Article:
Entrepreneurs, government employees, and investors alike all face common frustrations and challenges in their pursuit to help Liberia return to its former status as one of the most prosperous in Africa. In spite of these difficulties, people prevail and the rewards and laughter are great. In this two-part post, let us welcome you into a typically a-typical day for team TEM Lab Liberia.
Wednesday, June 6, 7am: Rise and shine. Some team members go out to jog before traffic gets too crazy; sometimes the security guards join them. Plug in the laptops and charge phones before the power gets cut off at 8. Boil water for coffee while the electric starter on the stove is still functioning. Try to shower; discover that the water is out (again). Get dressed and go downstairs to ask the guards to “send more water up”. Wait. Wait. Still no water. Finally give in to a bucket bath using the leftover boiled water on the stove. Remark on the irony that though this is the rainiest country on earth, and rainy season has flooded the streets, there is no water for showering nor is the water safe to drink. Some of the businesses we’ve met here are trying to remedy that very situation.
8am: Attempt to connect to internet. No dice. Unplug. Replug. Nope. Repeat. Repeat 10 more times. Ask around to see if anyone else’s USB sticks are working. No. Check to see if internet is working at the Royal Hotel, our de-facto office-away-from-home. No. Rain has knocked out the internet. To pass the time, check in on slow death process of writhing cockroach discovered under the bednet and smacked down in the middle of the night. Not dead yet. Apologize to cockroach, but leave him there as a warning to those who may attempt to follow. Depart for two separate morning appointments.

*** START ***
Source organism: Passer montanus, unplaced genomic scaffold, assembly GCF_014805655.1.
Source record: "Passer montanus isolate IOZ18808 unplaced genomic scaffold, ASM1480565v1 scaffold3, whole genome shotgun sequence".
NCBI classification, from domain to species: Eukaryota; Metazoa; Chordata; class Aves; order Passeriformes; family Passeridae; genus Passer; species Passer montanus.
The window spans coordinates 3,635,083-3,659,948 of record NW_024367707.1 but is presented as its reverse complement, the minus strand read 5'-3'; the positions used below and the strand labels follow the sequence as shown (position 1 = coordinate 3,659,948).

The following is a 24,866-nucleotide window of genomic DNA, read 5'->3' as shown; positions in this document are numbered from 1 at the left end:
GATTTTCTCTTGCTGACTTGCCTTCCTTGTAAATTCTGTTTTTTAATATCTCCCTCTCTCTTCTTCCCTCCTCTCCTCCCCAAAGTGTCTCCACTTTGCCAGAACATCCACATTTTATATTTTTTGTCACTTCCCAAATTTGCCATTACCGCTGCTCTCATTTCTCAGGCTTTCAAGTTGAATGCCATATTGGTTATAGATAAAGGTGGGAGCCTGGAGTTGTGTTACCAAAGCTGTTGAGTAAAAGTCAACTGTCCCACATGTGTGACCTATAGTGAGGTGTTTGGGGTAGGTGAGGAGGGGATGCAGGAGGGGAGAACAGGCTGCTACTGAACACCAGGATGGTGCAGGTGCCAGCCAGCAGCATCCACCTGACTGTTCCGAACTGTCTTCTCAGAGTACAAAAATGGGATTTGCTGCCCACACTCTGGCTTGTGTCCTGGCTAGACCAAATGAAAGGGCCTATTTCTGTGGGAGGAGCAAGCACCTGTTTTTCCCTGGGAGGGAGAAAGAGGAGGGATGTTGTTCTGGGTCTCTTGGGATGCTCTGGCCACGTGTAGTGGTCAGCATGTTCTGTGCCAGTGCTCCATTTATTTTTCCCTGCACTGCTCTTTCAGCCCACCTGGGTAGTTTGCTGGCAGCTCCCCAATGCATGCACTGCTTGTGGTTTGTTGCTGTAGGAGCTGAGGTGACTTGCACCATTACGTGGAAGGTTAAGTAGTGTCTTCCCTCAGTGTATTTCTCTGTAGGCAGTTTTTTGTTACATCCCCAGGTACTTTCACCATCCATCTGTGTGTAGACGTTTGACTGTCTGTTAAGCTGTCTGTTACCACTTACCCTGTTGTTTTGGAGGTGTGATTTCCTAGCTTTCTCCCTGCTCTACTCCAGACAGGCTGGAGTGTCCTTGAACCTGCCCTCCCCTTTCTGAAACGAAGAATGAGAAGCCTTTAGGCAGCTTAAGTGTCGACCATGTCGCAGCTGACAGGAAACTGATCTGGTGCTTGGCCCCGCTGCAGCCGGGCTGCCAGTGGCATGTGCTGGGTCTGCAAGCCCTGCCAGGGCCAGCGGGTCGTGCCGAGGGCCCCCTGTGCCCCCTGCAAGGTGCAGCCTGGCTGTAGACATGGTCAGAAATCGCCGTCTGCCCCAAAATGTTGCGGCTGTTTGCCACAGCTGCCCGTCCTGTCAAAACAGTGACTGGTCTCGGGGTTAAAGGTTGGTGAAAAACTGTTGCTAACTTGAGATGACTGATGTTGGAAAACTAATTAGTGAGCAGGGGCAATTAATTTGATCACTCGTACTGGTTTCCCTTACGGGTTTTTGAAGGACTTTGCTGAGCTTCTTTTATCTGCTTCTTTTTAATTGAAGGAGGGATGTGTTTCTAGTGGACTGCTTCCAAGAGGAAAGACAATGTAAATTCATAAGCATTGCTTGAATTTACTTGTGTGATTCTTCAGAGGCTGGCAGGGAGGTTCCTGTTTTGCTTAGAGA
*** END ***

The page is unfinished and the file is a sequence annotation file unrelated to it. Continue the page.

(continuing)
10am: Two Thunderbird students arrive with two University of Liberia students at the Freeport to meet with a business contact. First step: Gain access to the port, which is controlled by immigration. An officer approaches; decline offer to give up passports in order to gain entry (specifically, one of our Liberian colleagues told us to roll up the window in the face of the officer, who may have been looking for a little something extra). Second security guard approaches asking for other official IDs. Sacrifice Thunderbird and UL identity cards to the immigration officials but discover that one UL student has no ID on them today. No problem- after unsuccessfully arguing her case with the officer, she calls a family member, who happens to be someone important at the port, who gets on the phone with the immigration guys and instruct them to let her in. After a stern lecture from immigration, we are issued four entry passes, with instructions to return for our IDs later.
Two hundred meters into the port, and we are stopped at another checkpoint, where we have to exchange our “general” port entry passes for client-specific passes. Half an hour after arriving at the port, we finally arrive at our destination. We did, after an inspiring meeting with a multinational trying to boost human resource capacity among Liberians, manage to regain all of our ID cards. On the way home, one of our Liberian teammates recounts the story of Samuel K. Doe’s bloody capture, which evidently took place in the building where our meeting was just held. One is never far from history in Liberia.
Noon: Return home to try to use internet. Still no dice. Call around and find out that one restaurant in town, which doubles as a Lebanese joint and karaoke bar, seems to have working internet. Will head there later. Check backup appointment calendar taped to wall to check tomorrow’s hectic schedule since Google calendar is not an option. Figure out where to get a new replacement cake mix to make a birthday cake for our awesome driver. Bug free, preferably, unlike last night’s cake mix, which contained unwelcome guests. Hunker down to work on meeting notes until we depart for the first set of afternoon meetings and de-brief the team on the morning’s findings. To be continued…